Much older than Westminster, the Whittington Chimes rang in the Church of St. Mary-le-Bow in Cheapside, London, as early as the 1300s.  Legend has it that a penniless boy, Dick Whittington (1354-1423) heard them as he ran away to escape his drudgery in a Dickensian house. The chimes seemed to say to him, “Turn again, Whittington, Lord Mayor of London Town!” On their advice he turned, returned and persisted in his labors until he became Lord Mayor of London Town and served three terms.

Many people around the world are as familiar with the “Bow Bells” of St. Mary-le-Bow as they are with Big Ben. For years, their sound has been a BBC interval signal for English-language broadcasts. Here, the BBC World Service is received in Germany from the Kranji Singapore relay, signing on in April of 2011 with the 1926 recording of the bells.

Clocks, of course, utilize the chime that Richard Whittington famously heard, rather than the Bow Bells. Here, a lovely Elliot Granddaughter clock chimes 6 o’clock in the Whittington way.

The chimes of Winchester Cathedral in Hampshire, England, have an interesting if somewhat sketchy history. Apparently the Norman conquerors weren’t any more fond of Saxon chimes than they were of the Saxons themselves. Walkelin, first Norman Bishop of Winchester and a kinsman of William the Conqueror, demolished and rebuilt the Winchester chimes in 1093. (For a wonderful tale of how Walkelin tricked William and became a noted clear-cutter of forests, click here.) The central tower containing the chimes fell in 1107, but it was rebuilt and still forms a substantial part of the present cathedral.

Interesting and pleasant as the Whittington and Winchester chimes may be, for now my chime of choice is Westminster. Resonant with personal history, bridging past and present, old and new in a truly remarkable way, it evokes my time in London and Liberia as surely as in my parental home, recalling a world where the simple chiming of a clock with a name – Big Ben – was enough to create a sense of “home”.

On the other hand, whether I choose Winchester, Whittington or Westminster, the regularity of the clock’s ticking, combined with the musicality of its chiming, seems to transform the very experience of time. In a silent house, emptied of television and other bits of modernity, an old-fashioned clock marks an old-fashioned time: a steady and companionable time, time marked out on a human scale, dependable and undemanding, flowing and spreading in eons and instants alike – a time capable of containing all the hours of our days.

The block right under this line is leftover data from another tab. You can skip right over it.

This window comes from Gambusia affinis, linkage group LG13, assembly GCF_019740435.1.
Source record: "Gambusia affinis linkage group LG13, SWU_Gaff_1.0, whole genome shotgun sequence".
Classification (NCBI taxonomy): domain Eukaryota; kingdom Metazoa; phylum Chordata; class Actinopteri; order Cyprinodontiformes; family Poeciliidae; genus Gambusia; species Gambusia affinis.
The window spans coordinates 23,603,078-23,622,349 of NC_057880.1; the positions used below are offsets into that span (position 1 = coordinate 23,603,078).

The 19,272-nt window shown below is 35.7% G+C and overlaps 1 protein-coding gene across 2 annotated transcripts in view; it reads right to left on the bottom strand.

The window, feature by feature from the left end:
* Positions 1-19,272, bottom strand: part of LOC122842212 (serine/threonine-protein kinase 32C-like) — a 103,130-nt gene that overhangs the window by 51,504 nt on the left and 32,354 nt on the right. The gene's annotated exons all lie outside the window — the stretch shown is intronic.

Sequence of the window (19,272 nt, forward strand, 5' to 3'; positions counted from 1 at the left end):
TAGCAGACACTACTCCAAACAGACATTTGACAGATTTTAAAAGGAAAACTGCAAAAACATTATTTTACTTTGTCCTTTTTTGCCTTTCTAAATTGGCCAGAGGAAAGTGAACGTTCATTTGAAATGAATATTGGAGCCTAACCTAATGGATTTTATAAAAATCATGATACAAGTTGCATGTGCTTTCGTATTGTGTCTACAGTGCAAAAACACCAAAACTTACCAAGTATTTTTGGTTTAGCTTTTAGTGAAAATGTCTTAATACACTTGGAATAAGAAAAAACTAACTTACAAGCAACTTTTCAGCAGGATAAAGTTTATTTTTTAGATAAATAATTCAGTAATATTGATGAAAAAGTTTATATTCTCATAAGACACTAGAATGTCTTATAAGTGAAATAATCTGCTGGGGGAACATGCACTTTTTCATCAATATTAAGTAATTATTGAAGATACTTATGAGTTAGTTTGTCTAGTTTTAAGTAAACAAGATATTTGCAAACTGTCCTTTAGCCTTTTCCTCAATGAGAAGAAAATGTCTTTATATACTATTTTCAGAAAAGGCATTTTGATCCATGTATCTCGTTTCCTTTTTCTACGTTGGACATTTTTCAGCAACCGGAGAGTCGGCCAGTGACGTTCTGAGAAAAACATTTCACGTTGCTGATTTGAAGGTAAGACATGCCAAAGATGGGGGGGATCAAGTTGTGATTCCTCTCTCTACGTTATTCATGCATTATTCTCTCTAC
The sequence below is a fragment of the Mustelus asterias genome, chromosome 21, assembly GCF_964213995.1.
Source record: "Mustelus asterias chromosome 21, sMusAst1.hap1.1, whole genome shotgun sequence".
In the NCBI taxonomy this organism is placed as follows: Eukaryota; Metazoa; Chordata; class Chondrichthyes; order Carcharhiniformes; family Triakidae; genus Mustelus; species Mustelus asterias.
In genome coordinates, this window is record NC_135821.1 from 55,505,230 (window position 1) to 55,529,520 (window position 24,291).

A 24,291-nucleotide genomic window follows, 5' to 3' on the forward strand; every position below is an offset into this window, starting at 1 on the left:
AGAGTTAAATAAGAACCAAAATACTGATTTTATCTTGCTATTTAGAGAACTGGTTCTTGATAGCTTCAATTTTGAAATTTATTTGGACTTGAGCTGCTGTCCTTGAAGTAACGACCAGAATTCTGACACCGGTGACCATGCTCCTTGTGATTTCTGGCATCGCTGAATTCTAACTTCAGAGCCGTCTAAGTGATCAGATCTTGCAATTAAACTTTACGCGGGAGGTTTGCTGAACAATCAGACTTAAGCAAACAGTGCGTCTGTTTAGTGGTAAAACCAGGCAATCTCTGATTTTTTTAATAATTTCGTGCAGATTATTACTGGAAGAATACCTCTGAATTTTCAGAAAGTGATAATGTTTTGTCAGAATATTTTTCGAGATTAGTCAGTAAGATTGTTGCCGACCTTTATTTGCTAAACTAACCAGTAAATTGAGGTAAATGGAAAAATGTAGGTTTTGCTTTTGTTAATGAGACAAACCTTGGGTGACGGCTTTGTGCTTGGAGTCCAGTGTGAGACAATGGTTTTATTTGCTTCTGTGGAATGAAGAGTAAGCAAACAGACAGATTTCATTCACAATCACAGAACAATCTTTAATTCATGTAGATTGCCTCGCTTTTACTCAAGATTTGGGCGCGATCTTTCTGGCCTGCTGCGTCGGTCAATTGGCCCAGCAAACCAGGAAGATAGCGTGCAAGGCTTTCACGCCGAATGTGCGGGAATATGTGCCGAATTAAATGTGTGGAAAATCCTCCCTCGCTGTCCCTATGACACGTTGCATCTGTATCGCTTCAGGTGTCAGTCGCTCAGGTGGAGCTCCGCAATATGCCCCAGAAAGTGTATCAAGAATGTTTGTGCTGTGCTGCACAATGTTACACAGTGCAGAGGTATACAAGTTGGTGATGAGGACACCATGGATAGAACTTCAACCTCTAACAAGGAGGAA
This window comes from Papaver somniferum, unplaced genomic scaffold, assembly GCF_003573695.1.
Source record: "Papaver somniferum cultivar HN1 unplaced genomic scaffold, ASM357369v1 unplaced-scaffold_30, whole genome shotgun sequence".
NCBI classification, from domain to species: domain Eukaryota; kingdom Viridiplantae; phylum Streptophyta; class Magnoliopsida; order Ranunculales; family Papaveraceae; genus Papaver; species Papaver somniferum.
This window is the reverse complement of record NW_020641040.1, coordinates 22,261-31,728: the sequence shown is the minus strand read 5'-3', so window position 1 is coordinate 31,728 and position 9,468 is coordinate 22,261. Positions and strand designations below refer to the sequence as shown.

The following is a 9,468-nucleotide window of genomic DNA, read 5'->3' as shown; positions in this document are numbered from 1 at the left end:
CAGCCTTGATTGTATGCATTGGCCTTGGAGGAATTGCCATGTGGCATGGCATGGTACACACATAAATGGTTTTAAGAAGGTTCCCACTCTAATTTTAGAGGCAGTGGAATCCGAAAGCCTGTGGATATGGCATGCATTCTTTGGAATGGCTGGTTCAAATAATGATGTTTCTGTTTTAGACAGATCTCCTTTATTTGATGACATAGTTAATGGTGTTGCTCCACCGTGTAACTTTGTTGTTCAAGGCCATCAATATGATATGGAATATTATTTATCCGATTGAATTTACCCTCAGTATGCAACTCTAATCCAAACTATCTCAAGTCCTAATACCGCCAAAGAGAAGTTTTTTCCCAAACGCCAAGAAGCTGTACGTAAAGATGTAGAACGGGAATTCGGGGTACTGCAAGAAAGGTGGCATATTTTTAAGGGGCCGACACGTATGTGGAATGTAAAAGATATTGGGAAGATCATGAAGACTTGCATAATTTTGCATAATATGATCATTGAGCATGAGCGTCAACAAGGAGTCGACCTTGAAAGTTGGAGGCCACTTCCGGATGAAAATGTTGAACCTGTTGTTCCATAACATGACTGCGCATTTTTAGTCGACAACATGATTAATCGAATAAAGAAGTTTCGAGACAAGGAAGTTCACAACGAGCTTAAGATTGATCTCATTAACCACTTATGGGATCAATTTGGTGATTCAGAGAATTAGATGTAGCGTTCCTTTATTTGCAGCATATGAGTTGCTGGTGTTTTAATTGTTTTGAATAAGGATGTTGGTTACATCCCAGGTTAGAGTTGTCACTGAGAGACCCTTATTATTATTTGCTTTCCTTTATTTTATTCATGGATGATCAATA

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67 thoughts on “Getting My Clock Cleaned

  1. Just as I was making soup for dinner and thinking I needed a little more time today, you posted about clocks, time and history.

    Thank you for sharing all the lovely chimes (many I hadn’t heard before today) and your non-painful cleaned clock story. :)

    1. Kit,

      >>grinning<< Yep, a totally painless story, with a slightly ambiguous title. We do what we can to pull readers in, no?

      You may have missed my mention in the past of my on-going and completely good-natured argument with a friend. I contend "we have all the time there is". She's of the "there's never enough time" school of thought. I suppose both are true – but I think my new clock's on my side!


  2. I enjoyed this very much, and learned a lot about clocks too. My Grandfather had two table clocks. I remember as a child visiting, he would take a key out of his vest pocket each evening and wind the clock in the kitchen. No idea when he did the other one. Thanks for the sweet memories.

    1. Neeks,

      Those little routines were so nice, so important. And isn’t the sound of a clock being wound wonderful? I know – quartz is great and batteries are convenient, but I still love the old clocks and watches. I can see your grandfather getting out that key – it is a sweet memory.

      I’m glad you enjoyed the post. Thanks for taking the time to comment. Please do come back any time – you’re always welcome.


    1. montucky,

      I’m so glad! I certainly had fun doing the research. Whether it’s a clock or a mountain meadow full of flowers, it’s always better to know what you have, and how it “works”!

      Just an aside – we’ve had a number of fire-fighting planes in the state the past few days. North of Houston, a DC-10 air tanker’s been working, and I saw from their records they spent some time in Western Montana this year. It would be wonderful not to need them, but they’re sure a blessing when the need arises.